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Article

Radiofrequency Electromagnetic Field Exposure and the Resting EEG: Exploring the Thermal Mechanism Hypothesis

1
Australian Centre for Electromagnetic Bioeffects Research (ACEBR), Illawarra Health and Medical Research Institute, School of Psychology, University of Wollongong, Northfields Ave, Wollongong NSW 2522, Australia
2
Centre for Population Health Research on Electromagnetic Energy (PRESEE), School of Public Health and Preventive Medicine, Monash University, Melbourne VIC 3004, Australia
3
Centre for Human and Applied Physiology, School of Medicine, University of Wollongong, Wollongong NSW 2522, Australia
*
Author to whom correspondence should be addressed.
Int. J. Environ. Res. Public Health 2019, 16(9), 1505; https://0-doi-org.brum.beds.ac.uk/10.3390/ijerph16091505
Received: 27 February 2019 / Revised: 8 April 2019 / Accepted: 25 April 2019 / Published: 28 April 2019
There is now strong evidence that radiofrequency electromagnetic field (RF-EMF) exposure influences the human electroencephalogram (EEG). While effects on the alpha band of the resting EEG have been repeatedly shown, the mechanisms underlying that effect have not been established. The current study used well-controlled methods to assess the RF-EMF exposure effect on the EEG and determine whether that effect might be thermally mediated. Thirty-six healthy adults participated in a randomized, double-blind, counterbalanced provocation study. A water-perfusion suit (34 °C) was worn throughout the study to negate environmental influences and stabilize skin temperature. Participants attended the laboratory on four occasions, the first being a calibration session and the three subsequent ones being exposure sessions. During each exposure session, EEG and skin temperature (8 sites) were recorded continuously during a baseline phase, and then during a 30 min exposure to a 920 MHz GSM-like signal (Sham, Low RF-EMF (1 W/kg) and High RF-EMF (2 W/kg)). Consistent with previous research, alpha EEG activity increased during the High exposure condition compared to the Sham condition. As a measure of thermoregulatory activation, finger temperature was found to be higher during both exposure conditions compared to the Sham condition, indicating for the first time that the effect on the EEG is accompanied by thermoregulatory changes and suggesting that the effect of RF-EMF on the EEG is consistent with a thermal mechanism. View Full-Text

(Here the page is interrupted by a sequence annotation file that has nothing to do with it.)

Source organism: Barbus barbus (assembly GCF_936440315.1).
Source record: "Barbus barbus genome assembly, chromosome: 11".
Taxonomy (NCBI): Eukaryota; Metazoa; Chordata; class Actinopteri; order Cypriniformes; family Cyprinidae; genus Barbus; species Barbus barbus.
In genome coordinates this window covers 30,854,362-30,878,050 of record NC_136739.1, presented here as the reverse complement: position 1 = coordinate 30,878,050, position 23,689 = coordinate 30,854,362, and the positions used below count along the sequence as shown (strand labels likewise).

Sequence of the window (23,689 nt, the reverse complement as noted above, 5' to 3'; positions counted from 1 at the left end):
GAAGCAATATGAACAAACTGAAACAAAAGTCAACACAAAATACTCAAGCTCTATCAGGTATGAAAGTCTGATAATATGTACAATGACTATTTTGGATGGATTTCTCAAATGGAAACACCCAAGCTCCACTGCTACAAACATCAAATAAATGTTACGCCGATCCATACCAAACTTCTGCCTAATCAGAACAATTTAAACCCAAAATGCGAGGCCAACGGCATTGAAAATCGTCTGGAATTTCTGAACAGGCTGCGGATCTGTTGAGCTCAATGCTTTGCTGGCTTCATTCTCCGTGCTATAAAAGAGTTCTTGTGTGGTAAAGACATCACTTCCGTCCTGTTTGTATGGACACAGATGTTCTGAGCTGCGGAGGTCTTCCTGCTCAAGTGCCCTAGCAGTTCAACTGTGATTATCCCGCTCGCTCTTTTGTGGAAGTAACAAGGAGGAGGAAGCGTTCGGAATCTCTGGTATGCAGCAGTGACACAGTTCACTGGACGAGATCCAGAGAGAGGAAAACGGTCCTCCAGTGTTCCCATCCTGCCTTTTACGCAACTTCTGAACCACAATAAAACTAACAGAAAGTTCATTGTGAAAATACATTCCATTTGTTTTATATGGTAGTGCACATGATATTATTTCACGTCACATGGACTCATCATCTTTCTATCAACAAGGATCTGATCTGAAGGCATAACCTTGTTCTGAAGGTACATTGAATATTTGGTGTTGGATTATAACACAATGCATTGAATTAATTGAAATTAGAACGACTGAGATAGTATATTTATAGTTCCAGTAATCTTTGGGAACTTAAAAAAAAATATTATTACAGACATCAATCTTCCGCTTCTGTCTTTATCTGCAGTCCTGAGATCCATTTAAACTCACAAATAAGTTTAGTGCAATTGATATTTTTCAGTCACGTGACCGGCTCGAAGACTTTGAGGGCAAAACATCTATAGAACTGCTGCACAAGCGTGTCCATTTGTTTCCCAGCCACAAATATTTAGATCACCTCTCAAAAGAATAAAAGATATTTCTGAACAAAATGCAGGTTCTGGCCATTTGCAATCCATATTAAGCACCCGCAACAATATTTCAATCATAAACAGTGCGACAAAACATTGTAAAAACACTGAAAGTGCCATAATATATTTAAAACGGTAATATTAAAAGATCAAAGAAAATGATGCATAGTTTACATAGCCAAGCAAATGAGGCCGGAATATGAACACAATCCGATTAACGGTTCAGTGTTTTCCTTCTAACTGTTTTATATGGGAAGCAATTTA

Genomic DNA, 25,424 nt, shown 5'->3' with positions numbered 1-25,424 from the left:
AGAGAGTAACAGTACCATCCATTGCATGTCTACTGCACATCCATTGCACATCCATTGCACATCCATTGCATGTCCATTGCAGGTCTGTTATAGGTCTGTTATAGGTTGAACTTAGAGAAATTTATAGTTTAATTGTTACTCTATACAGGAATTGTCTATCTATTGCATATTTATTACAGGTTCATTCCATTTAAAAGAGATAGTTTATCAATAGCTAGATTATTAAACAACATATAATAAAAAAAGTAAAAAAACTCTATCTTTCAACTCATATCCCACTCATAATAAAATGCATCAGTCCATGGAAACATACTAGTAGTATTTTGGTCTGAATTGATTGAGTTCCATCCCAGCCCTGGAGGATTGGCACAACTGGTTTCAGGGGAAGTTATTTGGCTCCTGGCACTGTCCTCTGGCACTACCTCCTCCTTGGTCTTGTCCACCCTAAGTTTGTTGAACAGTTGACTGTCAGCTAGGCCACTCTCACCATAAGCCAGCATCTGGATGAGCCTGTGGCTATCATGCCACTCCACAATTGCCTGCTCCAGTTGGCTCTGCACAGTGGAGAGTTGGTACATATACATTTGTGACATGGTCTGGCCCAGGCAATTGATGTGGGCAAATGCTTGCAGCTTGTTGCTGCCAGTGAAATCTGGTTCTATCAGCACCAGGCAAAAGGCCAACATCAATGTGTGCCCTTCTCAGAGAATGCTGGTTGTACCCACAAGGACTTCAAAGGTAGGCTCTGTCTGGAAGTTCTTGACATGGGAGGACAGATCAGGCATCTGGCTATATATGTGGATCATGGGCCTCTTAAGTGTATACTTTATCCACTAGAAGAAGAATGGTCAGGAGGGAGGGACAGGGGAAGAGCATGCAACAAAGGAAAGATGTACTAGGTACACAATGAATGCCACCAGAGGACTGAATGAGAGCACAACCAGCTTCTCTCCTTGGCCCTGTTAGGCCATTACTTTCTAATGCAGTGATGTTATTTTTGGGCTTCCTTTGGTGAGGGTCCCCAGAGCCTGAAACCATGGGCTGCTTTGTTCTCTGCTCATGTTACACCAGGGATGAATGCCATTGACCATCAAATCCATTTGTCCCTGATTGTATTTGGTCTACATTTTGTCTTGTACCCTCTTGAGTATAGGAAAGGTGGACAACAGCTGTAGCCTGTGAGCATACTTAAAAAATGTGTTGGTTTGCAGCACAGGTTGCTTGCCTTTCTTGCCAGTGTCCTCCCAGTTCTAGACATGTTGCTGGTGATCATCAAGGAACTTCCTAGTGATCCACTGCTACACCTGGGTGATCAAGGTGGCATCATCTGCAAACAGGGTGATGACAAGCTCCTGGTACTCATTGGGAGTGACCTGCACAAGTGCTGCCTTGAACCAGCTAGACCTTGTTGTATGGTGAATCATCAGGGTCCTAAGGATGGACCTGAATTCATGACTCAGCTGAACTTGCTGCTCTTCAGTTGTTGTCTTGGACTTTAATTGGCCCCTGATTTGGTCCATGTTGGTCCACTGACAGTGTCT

Keywords: radiofrequency electromagnetic fields; body temperature; electroencephalogram; mobile phones; exposure limits radiofrequency electromagnetic fields; body temperature; electroencephalogram; mobile phones; exposure limits
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MDPI and ACS Style

Loughran, S.P.; Verrender, A.; Dalecki, A.; Burdon, C.A.; Tagami, K.; Park, J.; Taylor, N.A.S.; Croft, R.J. Radiofrequency Electromagnetic Field Exposure and the Resting EEG: Exploring the Thermal Mechanism Hypothesis. Int. J. Environ. Res. Public Health 2019, 16, 1505. https://0-doi-org.brum.beds.ac.uk/10.3390/ijerph16091505

AMA Style

Loughran SP, Verrender A, Dalecki A, Burdon CA, Tagami K, Park J, Taylor NAS, Croft RJ. Radiofrequency Electromagnetic Field Exposure and the Resting EEG: Exploring the Thermal Mechanism Hypothesis. International Journal of Environmental Research and Public Health. 2019; 16(9):1505. https://0-doi-org.brum.beds.ac.uk/10.3390/ijerph16091505

Chicago/Turabian Style

Loughran, Sarah P., Adam Verrender, Anna Dalecki, Catriona A. Burdon, Kyoko Tagami, Joonhee Park, Nigel A.S. Taylor, and Rodney J. Croft 2019. "Radiofrequency Electromagnetic Field Exposure and the Resting EEG: Exploring the Thermal Mechanism Hypothesis" International Journal of Environmental Research and Public Health 16, no. 9: 1505. https://0-doi-org.brum.beds.ac.uk/10.3390/ijerph16091505

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